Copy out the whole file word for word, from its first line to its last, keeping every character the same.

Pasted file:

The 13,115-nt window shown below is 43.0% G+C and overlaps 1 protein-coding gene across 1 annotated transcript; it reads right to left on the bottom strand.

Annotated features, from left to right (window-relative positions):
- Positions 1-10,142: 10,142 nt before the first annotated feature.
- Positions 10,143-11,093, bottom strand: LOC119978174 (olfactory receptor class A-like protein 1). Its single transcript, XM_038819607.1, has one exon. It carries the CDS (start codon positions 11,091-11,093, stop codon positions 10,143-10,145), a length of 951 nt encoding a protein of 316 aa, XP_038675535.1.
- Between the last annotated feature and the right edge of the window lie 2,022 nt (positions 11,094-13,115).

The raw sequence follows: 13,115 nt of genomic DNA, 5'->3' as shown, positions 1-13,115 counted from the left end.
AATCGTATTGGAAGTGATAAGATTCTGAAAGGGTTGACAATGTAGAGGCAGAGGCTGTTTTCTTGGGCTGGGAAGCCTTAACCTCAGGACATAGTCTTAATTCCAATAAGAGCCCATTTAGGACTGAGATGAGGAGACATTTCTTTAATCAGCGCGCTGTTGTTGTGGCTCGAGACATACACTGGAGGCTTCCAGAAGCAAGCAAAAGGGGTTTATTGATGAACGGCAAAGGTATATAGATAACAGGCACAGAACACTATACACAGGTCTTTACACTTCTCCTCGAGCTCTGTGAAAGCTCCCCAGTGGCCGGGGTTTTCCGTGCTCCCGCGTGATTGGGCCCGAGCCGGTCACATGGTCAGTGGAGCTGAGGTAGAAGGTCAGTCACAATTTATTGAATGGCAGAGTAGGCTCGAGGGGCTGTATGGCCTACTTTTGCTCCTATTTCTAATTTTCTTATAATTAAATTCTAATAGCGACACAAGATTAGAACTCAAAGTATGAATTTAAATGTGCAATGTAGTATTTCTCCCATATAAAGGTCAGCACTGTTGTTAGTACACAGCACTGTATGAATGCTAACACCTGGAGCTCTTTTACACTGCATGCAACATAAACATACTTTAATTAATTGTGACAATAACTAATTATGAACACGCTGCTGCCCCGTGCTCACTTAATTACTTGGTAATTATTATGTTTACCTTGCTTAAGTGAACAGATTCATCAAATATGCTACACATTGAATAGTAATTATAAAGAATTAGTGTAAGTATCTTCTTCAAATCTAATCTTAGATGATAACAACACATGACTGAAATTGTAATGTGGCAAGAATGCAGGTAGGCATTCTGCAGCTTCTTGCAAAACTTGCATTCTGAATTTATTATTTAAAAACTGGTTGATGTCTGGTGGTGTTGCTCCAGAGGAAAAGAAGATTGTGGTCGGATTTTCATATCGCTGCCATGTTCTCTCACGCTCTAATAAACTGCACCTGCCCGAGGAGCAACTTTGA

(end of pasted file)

The 13,115-nt window shown below is 43.0% G+C and overlaps 1 protein-coding gene across 1 annotated transcript; it reads right to left on the bottom strand.

Annotated features, from left to right (window-relative positions):
- Positions 1-10,142: 10,142 nt before the first annotated feature.
- Positions 10,143-11,093, bottom strand: LOC119978174 (olfactory receptor class A-like protein 1). Its single transcript, XM_038819607.1, has one exon. It carries the CDS (start codon positions 11,091-11,093, stop codon positions 10,143-10,145), a length of 951 nt encoding a protein of 316 aa, XP_038675535.1.
- Between the last annotated feature and the right edge of the window lie 2,022 nt (positions 11,094-13,115).

The raw sequence follows: 13,115 nt of genomic DNA, 5'->3' as shown, positions 1-13,115 counted from the left end.
AATCGTATTGGAAGTGATAAGATTCTGAAAGGGTTGACAATGTAGAGGCAGAGGCTGTTTTCTTGGGCTGGGAAGCCTTAACCTCAGGACATAGTCTTAATTCCAATAAGAGCCCATTTAGGACTGAGATGAGGAGACATTTCTTTAATCAGCGCGCTGTTGTTGTGGCTCGAGACATACACTGGAGGCTTCCAGAAGCAAGCAAAAGGGGTTTATTGATGAACGGCAAAGGTATATAGATAACAGGCACAGAACACTATACACAGGTCTTTACACTTCTCCTCGAGCTCTGTGAAAGCTCCCCAGTGGCCGGGGTTTTCCGTGCTCCCGCGTGATTGGGCCCGAGCCGGTCACATGGTCAGTGGAGCTGAGGTAGAAGGTCAGTCACAATTTATTGAATGGCAGAGTAGGCTCGAGGGGCTGTATGGCCTACTTTTGCTCCTATTTCTAATTTTCTTATAATTAAATTCTAATAGCGACACAAGATTAGAACTCAAAGTATGAATTTAAATGTGCAATGTAGTATTTCTCCCATATAAAGGTCAGCACTGTTGTTAGTACACAGCACTGTATGAATGCTAACACCTGGAGCTCTTTTACACTGCATGCAACATAAACATACTTTAATTAATTGTGACAATAACTAATTATGAACACGCTGCTGCCCCGTGCTCACTTAATTACTTGGTAATTATTATGTTTACCTTGCTTAAGTGAACAGATTCATCAAATATGCTACACATTGAATAGTAATTATAAAGAATTAGTGTAAGTATCTTCTTCAAATCTAATCTTAGATGATAACAACACATGACTGAAATTGTAATGTGGCAAGAATGCAGGTAGGCATTCTGCAGCTTCTTGCAAAACTTGCATTCTGAATTTATTATTTAAAAACTGGTTGATGTCTGGTGGTGTTGCTCCAGAGGAAAAGAAGATTGTGGTCGGATTTTCATATCGCTGCCATGTTCTCTCACGCTCTAATAAACTGCACCTGCCCGAGGAGCAACTTTGA